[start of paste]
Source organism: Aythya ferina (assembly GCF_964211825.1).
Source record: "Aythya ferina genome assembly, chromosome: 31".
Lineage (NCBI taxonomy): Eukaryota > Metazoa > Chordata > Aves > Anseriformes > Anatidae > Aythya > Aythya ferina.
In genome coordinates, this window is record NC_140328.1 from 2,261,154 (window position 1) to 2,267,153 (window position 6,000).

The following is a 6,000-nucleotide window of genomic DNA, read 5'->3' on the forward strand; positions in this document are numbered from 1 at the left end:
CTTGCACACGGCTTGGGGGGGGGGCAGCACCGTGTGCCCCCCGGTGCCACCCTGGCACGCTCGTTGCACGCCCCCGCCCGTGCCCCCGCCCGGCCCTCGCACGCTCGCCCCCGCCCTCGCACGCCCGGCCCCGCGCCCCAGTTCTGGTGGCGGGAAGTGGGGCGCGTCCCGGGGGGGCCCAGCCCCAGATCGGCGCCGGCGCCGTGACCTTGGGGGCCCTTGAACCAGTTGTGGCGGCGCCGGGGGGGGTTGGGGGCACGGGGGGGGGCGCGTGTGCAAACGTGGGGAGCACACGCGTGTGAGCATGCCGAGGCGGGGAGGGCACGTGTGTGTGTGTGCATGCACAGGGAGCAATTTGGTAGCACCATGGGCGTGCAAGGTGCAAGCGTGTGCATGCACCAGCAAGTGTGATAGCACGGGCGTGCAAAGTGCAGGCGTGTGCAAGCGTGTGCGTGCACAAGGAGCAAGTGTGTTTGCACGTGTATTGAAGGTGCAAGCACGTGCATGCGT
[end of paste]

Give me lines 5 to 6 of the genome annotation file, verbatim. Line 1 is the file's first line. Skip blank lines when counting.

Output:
The following is a 6,000-nucleotide window of genomic DNA, read 5'->3' on the forward strand; positions in this document are numbered from 1 at the left end:
CTTGCACACGGCTTGGGGGGGGGGCAGCACCGTGTGCCCCCCGGTGCCACCCTGGCACGCTCGTTGCACGCCCCCGCCCGTGCCCCCGCCCGGCCCTCGCACGCTCGCCCCCGCCCTCGCACGCCCGGCCCCGCGCCCCAGTTCTGGTGGCGGGAAGTGGGGCGCGTCCCGGGGGGGCCCAGCCCCAGATCGGCGCCGGCGCCGTGACCTTGGGGGCCCTTGAACCAGTTGTGGCGGCGCCGGGGGGGGTTGGGGGCACGGGGGGGGGCGCGTGTGCAAACGTGGGGAGCACACGCGTGTGAGCATGCCGAGGCGGGGAGGGCACGTGTGTGTGTGTGCATGCACAGGGAGCAATTTGGTAGCACCATGGGCGTGCAAGGTGCAAGCGTGTGCATGCACCAGCAAGTGTGATAGCACGGGCGTGCAAAGTGCAGGCGTGTGCAAGCGTGTGCGTGCACAAGGAGCAAGTGTGTTTGCACGTGTATTGAAGGTGCAAGCACGTGCATGCGT